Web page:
Referencing this recent post – there was a comment (and linked study) from reader, Siddharth Dasgupta – particularly relevant to the potential for inbuilt bias whilst tasting.
It’s something that you have to be aware of and I know I do sometimes find myself making apologies for small issues – relevant at the time of tasting – but perhaps not relevant in the context of an anticipated maturity window for wines of known (higher) potential at maturity – blind tasting is largely in the moment. So a few thoughts on my perspective:
Blind tasting has its place and it’s a great place for grounding – indeed challenging – your expectations but from my perspective, the whole idea of Burgundian hierarchies and appellations and climate and lieux-dits – not to mention the vintage effect – makes for the extra anticipation of drinking a Chambolle – or a Musigny! It is exactly this anticipation and how the wine compares to the construct that I have prepared in my mind for the wine and the vintage that is the most fascinating to me.
Of course, I may be more inclined to forgive some aspects of an expensive wine due to the reasoning cited above or I may be in another camp – one that will be less tolerant of issues – particularly outright faults – but it’s exactly this construct that can also highlight, indeed emphasise, my disappointments. Renown and your personal expectations can be a double-edged sword – and a sharp one at that!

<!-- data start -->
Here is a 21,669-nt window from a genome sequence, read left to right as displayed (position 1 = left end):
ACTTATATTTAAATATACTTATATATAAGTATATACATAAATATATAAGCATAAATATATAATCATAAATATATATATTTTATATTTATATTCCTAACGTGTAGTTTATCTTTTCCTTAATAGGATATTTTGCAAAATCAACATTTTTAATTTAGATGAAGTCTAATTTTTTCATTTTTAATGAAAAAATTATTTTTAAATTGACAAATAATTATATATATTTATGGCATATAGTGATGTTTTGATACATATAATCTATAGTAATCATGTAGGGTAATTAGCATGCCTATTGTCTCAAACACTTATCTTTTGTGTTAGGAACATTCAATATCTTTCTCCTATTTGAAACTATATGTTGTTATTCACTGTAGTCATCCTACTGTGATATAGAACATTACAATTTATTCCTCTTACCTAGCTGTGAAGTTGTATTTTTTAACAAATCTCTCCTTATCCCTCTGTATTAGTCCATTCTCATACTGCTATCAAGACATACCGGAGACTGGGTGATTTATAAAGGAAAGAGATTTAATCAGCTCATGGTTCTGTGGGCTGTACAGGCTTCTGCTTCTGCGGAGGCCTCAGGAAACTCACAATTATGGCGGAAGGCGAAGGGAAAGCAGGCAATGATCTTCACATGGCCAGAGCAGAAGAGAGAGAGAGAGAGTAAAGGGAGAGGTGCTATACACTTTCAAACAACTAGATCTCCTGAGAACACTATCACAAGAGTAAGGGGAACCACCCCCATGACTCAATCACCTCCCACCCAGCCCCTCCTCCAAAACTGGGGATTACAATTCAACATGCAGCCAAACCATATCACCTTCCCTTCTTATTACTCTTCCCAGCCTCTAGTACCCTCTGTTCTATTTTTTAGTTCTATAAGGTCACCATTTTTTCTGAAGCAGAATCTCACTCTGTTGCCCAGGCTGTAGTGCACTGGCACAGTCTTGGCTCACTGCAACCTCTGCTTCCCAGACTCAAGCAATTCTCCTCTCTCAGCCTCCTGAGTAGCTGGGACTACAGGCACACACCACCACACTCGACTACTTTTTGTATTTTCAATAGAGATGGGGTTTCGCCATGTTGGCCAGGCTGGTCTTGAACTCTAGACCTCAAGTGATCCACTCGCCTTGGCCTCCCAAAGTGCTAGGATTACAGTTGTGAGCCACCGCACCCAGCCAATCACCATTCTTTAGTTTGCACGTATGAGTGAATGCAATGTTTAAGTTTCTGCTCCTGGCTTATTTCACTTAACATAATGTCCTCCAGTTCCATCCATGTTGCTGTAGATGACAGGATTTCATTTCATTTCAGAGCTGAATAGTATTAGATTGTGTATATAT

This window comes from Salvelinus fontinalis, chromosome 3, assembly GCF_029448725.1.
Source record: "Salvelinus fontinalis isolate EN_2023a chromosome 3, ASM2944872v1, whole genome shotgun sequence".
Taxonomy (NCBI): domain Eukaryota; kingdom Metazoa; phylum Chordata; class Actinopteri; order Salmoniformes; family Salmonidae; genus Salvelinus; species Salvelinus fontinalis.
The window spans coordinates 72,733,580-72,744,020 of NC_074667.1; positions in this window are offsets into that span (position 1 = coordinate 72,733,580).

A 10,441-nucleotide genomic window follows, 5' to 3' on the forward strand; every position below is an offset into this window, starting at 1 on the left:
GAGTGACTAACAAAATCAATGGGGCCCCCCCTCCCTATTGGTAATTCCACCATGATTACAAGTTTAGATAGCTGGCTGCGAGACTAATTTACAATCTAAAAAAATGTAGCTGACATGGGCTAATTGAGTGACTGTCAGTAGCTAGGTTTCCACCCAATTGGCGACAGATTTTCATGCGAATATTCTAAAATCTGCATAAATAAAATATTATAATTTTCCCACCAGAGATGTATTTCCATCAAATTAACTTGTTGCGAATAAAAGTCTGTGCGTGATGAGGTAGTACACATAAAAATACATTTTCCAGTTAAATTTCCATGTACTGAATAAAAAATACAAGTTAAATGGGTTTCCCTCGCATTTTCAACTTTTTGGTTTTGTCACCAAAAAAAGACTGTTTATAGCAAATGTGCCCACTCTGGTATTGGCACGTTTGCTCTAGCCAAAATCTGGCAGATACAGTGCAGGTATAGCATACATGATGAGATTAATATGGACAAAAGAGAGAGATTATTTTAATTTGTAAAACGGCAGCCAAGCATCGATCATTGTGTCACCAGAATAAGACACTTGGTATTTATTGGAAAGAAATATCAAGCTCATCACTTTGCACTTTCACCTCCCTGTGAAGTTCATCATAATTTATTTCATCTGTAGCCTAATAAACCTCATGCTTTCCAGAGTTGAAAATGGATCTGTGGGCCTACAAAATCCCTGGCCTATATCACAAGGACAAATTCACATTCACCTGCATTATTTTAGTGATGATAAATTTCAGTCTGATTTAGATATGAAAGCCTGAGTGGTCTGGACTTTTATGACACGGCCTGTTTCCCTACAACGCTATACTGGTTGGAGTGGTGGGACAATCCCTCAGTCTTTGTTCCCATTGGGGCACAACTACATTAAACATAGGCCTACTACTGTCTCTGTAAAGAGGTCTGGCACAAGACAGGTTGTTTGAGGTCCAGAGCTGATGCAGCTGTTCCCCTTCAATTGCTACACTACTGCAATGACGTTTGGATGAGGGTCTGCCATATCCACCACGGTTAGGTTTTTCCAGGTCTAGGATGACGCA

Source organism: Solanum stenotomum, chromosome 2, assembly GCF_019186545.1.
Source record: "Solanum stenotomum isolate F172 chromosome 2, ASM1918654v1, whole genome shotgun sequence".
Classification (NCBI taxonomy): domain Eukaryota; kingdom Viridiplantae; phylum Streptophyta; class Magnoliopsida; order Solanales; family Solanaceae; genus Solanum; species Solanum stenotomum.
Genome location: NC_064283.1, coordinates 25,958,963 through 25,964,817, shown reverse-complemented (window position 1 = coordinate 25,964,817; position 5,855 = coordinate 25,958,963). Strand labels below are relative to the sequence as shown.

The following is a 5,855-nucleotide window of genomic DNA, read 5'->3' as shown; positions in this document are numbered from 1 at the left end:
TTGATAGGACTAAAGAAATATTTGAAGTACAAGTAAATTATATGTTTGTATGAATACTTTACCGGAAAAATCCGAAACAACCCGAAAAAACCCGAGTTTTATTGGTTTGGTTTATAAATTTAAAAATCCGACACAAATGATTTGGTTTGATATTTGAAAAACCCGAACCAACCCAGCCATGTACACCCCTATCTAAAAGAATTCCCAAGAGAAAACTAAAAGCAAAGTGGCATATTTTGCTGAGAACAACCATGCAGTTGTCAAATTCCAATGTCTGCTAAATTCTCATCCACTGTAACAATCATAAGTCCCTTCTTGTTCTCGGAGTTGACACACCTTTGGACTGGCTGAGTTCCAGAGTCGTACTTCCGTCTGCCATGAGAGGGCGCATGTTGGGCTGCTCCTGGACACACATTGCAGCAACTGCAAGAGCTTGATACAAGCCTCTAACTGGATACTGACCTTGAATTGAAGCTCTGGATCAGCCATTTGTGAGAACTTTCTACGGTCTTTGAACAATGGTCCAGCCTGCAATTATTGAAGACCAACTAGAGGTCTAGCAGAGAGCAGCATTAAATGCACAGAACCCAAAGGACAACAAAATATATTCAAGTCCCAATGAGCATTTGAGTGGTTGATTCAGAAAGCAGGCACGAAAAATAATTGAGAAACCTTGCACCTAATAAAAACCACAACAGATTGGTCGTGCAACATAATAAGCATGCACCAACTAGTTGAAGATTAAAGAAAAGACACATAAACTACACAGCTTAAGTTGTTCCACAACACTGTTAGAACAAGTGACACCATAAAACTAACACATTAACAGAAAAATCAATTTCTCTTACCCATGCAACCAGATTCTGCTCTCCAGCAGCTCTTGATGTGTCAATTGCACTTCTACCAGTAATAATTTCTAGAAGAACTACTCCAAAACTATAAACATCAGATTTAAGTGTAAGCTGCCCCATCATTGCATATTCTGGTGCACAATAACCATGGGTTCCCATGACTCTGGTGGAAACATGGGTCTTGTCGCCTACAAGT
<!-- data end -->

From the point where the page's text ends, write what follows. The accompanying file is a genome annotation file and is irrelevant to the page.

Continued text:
Maybe my fortunate position as not just(!) a taster of thousands of wines per year – I like drinking them too! – gives me a different perspective to that of the average drinker – I’ve already tasted at more than 370 domaines since the 2022 harvest. But for me there’s even more pleasure and interest in comparing a wine with my expectations than the discovery of something blind – but both are important – it’s simply a question of the ratio of one to another.
Or how about coupling the two? – what about 20x Echézeaux from a single vintage? – That sounds good to me!